As I was finishing writing my last post (Chick-apades), dark clouds moved in, we heard a few rumbles of thunder, and a strong wind caused the trees to sway wildly. We often get strong winds durings. We thought, “Finally! We are going to get some rain!” But after a few minutes, the clouds grew less dark, the thunder moved off, the wind died down, and the only rain we got was a few sprinkles. EJ said, “If I had paid for this, I would have wanted my money back!”

Then we both got tornado warning alerts on our phones.

We always stay alert to the weather. We both are interested in weather, and EJ has family history of his grandmother and parents being in The Beecher Tornado back before they (his parents) were married. As I was growing up, there was a phone number we could call to get a weather report. I would call it every morning to see what clothes I should wear because Michigan’s weather is very changeable: Is it going to be cold or hot? (Do I wear sweatshirt/coat or t-shirt?) Is it going to start off chilly and then get hot? (If so, I dressed in layers so I could take off warm clothing as the temps rose.) Is it going to start off hot and then get chilly? (Bring a jacket.) Is it going to be sunny or rain? (Bring an umbrella?) Is it going to snow? My Mom often told me to take a sweater with me on warm Spring days, describing a time when a Spring day was so warm that kids went to school wearing shorts and sandals and while they were in class, a huge snowstorm hit and some were walking home through snowdrifts in sandals. “If you don’t need a sweater, you can take it off,” she’d say. “But you can’t put it on if you need it and don’t have it.” I’ve followed–and quoted–that advice throughout my life. I remember when EJ and I hadn’t been married long, he, his friend, and I attended an outdoor event. The weather that day was very humid with sweltering 90-degree temperatures–but in minutes it suddenly plunged 40 degrees. I was the only one who was warm because I had left a sweater in the car.

To this day, I plan my clothing and activities around the weather report. If one day is going to be very hot and the next day a bit cooler, I will plan to mow the lawn on the cooler day. I’m surprised when I hear of people not paying attention to the weather, especially if they live in areas that have frequent severe storms, such as tornadoes or hurricanes. I don’t think we get as many severe thunderstorms here in Northern Michigan as we did when we lived downstate, but they seem to do a lot of damage when we do get them.

Back to last Friday: When the tornado warning went off, we were confused because the weather was quite calm. I stayed in to finish eating my piece of homemade pizza while EJ went outside to look at the sky. Nothing.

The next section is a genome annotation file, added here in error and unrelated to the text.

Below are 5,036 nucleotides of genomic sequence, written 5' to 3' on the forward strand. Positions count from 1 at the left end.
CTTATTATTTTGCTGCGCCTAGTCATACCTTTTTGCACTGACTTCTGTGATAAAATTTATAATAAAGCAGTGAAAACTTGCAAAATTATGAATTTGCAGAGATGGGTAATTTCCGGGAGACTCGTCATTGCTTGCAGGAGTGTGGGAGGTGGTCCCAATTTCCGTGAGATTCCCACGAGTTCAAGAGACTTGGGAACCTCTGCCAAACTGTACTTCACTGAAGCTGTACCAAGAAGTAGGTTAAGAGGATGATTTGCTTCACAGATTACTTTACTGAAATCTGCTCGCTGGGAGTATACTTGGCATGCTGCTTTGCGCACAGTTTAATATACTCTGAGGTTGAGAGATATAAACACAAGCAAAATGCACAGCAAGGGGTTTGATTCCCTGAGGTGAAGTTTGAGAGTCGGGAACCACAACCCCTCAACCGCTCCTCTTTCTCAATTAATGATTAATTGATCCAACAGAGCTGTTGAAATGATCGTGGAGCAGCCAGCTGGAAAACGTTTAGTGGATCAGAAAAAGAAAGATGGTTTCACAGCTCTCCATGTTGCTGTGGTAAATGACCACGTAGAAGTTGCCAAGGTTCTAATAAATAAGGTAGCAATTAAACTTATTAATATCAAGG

What we didn’t learn until a few hours later was that there WAS a tornado that touched down in a town relatively close to us. It killed a couple of people and did a lot of damage. We occasionally go shopping at some of the businesses that were destroyed. I feel sorry for the people of that town. Michigan businesses suffered from the harsh lockdowns in 2020. Many businesses closed. For the town to survive the lockdowns and then have their businesses destroyed…seems intolerable. And just when the tourist season is beginning, which is when they do a lot of business!

We did get some rain later that day. It was a gentle rain.

Last night the temperatures dipped to 32 degrees–which is cold enough to snow. It didn’t snow, thankfully. We thought it was a little too cold to try to endure without heat so we reluctantly turned our furnace back on. We were concerned about our fruit trees and bushes, but they seemed to have survived ok. We live on a hill and there are gullies around us. EJ thinks that the cold air might sink into the gullies (cold air sinks) so that we are spared some of the frost/freezes. Today was pleasantly cool–just right for mowing the lawn for the first time this year. Tonight we have a frost warning with an expected low of 38 degrees.

Mama Raccoon visits us frequently–or rather our birdfeeders–but it’s usually at night when we are sleeping. We only know she’s been here because the tray feeder is tilted. Last night she arrived at twilight when it was light enough to see her, but probably too dark for photos–so I didn’t try to take photos. She kept us laughing because she hung upsidedown by one foot to one of the brackets that hold the feeders while she reach down to eat the seed. Then she moved so she gripped the post with her back legs while she grabbed the tray feeder with her front paws. We watched in astonishment as her back legs kept slipping inch by inch down the post while she kept grabbing the feeder–and finally she tumbled off the post. She spent a lot of time after that eating that seed that she had spilled on the ground. Oh, she was so funny.

5 Comments on “Weathered

  1. Gosh! That was quite scary hearing that a tornado had been so close to you! I read the link you provided to the Belcher tornado. How horrific for those poor people. Pleased to hear that Momma Raccoon is still unwittingly providing entertainment.


    • Although EJ wasn’t yet born, the Beecher Tornado had a huge impact on him because of family stories. EJ says his grandmother was in the hospital for 6 months because of her injuries from the Beecher tornado. His Mom was a teen babysitting some children at their (the children’s) house. The tornado totally destroyed the house next door. EJ’s father was coming home from work when he saw strange huge birds flapping in the sky–then realized they were the roofs of houses, not birds.

      Liked by 1 person

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